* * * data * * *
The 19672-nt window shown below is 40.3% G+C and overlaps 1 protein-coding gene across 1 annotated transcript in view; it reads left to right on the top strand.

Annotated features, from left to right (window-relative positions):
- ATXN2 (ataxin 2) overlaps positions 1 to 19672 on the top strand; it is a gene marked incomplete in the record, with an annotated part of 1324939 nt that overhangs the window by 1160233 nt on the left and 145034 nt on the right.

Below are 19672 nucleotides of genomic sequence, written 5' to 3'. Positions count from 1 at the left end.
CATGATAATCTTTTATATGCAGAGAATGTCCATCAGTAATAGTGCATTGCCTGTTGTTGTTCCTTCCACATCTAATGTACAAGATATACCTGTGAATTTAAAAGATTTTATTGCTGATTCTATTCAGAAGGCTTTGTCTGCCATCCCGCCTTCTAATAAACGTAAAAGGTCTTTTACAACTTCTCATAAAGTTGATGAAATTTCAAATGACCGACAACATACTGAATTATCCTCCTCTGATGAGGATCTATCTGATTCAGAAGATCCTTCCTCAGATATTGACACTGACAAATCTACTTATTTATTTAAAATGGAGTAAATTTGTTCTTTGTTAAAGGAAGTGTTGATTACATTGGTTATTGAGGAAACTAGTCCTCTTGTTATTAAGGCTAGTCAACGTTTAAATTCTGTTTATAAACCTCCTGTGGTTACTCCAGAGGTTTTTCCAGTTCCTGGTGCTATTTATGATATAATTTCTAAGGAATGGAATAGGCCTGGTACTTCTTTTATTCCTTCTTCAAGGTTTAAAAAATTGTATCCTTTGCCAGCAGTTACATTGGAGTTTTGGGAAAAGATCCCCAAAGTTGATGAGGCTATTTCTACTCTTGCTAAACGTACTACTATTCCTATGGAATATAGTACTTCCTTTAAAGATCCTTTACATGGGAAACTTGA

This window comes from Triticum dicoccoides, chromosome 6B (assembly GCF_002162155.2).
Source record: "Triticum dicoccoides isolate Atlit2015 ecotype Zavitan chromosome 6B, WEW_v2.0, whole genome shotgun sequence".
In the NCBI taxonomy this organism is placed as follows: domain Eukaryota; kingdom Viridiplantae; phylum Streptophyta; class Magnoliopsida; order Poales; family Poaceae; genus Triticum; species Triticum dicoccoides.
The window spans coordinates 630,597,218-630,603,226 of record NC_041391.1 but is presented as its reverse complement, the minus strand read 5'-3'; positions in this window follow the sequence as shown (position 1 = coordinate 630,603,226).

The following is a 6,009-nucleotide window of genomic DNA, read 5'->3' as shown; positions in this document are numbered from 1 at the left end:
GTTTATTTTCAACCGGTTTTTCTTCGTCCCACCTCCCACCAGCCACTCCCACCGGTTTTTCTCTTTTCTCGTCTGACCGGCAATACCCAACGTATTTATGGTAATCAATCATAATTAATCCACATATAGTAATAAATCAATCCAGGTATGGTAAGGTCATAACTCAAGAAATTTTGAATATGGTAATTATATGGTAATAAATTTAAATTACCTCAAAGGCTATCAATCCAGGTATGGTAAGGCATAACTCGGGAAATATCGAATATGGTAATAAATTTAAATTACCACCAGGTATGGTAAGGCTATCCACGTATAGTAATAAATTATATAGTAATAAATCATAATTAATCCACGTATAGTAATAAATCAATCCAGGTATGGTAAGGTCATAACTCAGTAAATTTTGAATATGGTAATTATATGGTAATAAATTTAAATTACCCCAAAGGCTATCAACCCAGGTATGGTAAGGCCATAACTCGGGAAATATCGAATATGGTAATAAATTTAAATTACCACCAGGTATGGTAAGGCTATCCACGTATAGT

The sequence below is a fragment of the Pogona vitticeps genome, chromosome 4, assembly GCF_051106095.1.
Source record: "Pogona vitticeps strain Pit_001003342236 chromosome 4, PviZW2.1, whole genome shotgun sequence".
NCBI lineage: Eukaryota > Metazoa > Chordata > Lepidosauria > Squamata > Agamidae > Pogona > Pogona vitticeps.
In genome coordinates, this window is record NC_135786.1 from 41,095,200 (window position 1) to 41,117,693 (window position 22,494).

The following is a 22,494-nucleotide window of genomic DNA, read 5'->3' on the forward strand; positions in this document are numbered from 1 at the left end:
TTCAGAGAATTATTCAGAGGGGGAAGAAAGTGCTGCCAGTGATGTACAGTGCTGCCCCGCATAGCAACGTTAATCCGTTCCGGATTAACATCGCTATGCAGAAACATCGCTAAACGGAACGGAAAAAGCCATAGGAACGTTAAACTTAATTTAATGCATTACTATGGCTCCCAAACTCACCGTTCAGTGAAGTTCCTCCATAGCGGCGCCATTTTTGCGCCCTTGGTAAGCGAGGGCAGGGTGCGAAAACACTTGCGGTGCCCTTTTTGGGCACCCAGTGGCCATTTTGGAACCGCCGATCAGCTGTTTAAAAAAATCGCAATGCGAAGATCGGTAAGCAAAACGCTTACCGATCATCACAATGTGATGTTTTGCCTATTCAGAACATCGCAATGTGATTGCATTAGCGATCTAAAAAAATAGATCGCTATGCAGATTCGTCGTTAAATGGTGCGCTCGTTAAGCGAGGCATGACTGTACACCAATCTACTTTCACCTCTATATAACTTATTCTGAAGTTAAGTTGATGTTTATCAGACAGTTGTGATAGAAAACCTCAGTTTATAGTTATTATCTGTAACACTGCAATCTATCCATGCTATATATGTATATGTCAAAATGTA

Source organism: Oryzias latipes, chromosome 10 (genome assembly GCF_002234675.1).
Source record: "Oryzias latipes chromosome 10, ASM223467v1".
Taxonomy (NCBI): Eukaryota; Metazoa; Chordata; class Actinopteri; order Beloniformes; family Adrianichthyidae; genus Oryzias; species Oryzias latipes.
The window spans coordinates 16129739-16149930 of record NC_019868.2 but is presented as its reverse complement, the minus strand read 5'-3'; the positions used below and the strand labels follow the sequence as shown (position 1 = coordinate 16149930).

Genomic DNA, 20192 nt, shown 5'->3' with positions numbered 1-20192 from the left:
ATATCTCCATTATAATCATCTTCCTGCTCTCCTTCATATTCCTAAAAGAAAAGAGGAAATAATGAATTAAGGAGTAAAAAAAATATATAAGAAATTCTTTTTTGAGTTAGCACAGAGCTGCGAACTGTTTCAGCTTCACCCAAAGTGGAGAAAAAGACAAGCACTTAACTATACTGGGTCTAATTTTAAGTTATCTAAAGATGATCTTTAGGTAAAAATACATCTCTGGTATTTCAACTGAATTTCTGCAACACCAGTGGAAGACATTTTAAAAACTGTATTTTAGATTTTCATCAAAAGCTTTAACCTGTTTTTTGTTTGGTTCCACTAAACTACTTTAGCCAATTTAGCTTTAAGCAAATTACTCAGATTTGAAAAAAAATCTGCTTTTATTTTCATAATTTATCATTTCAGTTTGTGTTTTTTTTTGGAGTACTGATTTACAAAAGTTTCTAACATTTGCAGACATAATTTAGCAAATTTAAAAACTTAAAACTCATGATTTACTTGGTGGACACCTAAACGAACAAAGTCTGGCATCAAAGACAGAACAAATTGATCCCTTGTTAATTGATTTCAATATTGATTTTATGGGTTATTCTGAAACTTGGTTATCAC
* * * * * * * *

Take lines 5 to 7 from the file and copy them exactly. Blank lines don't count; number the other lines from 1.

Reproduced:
CATGATAATCTTTTATATGCAGAGAATGTCCATCAGTAATAGTGCATTGCCTGTTGTTGTTCCTTCCACATCTAATGTACAAGATATACCTGTGAATTTAAAAGATTTTATTGCTGATTCTATTCAGAAGGCTTTGTCTGCCATCCCGCCTTCTAATAAACGTAAAAGGTCTTTTACAACTTCTCATAAAGTTGATGAAATTTCAAATGACCGACAACATACTGAATTATCCTCCTCTGATGAGGATCTATCTGATTCAGAAGATCCTTCCTCAGATATTGACACTGACAAATCTACTTATTTATTTAAAATGGAGTAAATTTGTTCTTTGTTAAAGGAAGTGTTGATTACATTGGTTATTGAGGAAACTAGTCCTCTTGTTATTAAGGCTAGTCAACGTTTAAATTCTGTTTATAAACCTCCTGTGGTTACTCCAGAGGTTTTTCCAGTTCCTGGTGCTATTTATGATATAATTTCTAAGGAATGGAATAGGCCTGGTACTTCTTTTATTCCTTCTTCAAGGTTTAAAAAATTGTATCCTTTGCCAGCAGTTACATTGGAGTTTTGGGAAAAGATCCCCAAAGTTGATGAGGCTATTTCTACTCTTGCTAAACGTACTACTATTCCTATGGAATATAGTACTTCCTTTAAAGATCCTTTACATGGGAAACTTGA

This window comes from Triticum dicoccoides, chromosome 6B (assembly GCF_002162155.2).
Source record: "Triticum dicoccoides isolate Atlit2015 ecotype Zavitan chromosome 6B, WEW_v2.0, whole genome shotgun sequence".